Critics who argue that the United States lags behind its international peers in the education rankings might find some evidence to the contrary in recent results of a major international assessment, which shows fourth-and eighth-graders making strong gains in math and modest improvements in science.
“The message for the country is that we're improving in mathematics, particularly at the 10th percentile,” or the lowest performing students, says Patrick Gonzales, the U.S. coordinator for the test, the Trends in International Mathematics and Science Study (TIMSS), at the Department of Education. “In science, there are more mixed results.”
U.S. fourth-graders scored 529, on average, in math, which is higher than the TIMSS scale average of 500, and they scored 539 in science. Eighth-graders scored 508 in math and 520 in science.
Some experts, while supportive of the results, say the devil may be in the details. Mike Cohen, president of Achieve, a nonprofit education organization, cautions that the U.S. results are relative. More developing countries participated in TIMSS this year than in previous years, and so while the results are heartening, “there is still much work that needs to be done,” he says.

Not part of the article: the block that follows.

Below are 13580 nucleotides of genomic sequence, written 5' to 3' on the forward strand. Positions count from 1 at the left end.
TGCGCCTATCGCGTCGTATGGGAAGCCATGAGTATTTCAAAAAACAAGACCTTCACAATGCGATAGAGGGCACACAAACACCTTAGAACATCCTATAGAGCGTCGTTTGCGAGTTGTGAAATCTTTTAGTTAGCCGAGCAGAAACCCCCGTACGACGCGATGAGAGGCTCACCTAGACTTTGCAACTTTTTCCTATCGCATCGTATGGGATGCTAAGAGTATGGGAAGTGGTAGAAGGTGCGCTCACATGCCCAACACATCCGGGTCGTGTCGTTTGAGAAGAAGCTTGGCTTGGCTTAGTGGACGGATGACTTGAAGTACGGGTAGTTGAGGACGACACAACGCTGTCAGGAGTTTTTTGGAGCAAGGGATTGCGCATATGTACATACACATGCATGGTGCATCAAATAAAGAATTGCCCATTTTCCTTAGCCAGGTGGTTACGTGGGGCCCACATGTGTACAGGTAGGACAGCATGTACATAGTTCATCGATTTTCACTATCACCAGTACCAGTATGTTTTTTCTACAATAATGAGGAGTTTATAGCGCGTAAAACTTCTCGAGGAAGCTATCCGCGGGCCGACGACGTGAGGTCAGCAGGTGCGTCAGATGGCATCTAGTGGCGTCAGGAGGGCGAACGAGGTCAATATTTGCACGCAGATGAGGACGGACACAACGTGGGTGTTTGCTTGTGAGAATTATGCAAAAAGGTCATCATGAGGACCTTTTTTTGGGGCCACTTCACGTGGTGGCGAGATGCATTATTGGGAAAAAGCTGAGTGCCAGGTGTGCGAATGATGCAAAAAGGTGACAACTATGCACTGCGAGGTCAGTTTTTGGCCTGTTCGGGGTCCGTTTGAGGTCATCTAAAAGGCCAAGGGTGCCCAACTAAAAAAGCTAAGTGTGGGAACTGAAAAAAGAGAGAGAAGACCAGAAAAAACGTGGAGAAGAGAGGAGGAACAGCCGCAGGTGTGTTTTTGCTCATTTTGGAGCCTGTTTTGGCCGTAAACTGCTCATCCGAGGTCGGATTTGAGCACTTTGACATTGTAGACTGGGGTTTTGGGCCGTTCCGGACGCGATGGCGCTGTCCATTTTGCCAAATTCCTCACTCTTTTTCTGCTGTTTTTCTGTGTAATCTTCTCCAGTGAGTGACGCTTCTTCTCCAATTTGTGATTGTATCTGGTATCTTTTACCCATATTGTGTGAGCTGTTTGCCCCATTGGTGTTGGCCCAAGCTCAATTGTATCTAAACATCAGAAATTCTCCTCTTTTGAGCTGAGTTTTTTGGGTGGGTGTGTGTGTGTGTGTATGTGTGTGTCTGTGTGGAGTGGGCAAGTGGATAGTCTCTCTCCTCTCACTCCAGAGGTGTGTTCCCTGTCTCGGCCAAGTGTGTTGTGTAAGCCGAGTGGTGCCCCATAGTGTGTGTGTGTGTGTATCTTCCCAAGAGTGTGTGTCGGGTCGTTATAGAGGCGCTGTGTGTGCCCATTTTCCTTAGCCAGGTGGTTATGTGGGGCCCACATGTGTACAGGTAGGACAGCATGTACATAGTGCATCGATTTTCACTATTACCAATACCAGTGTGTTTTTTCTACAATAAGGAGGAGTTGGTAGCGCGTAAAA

Bob Wise, president of the Alliance for Excellent Education, offers another perspective: If the United States were in the international education emergency room, our vital signs would now be stable. “However, all the other patients are getting better faster. It's time to ask, “What do we need to do to catch up with the others?”
Top 10 Average Math Scores of Eighth Graders
China - 598
Republic of Korea - 597
Singapore - 593
Hong Kong - 572
Japan - 570
Hungary - 517
England - 513
Russia - 512
United States - 508
Lithuania - 506
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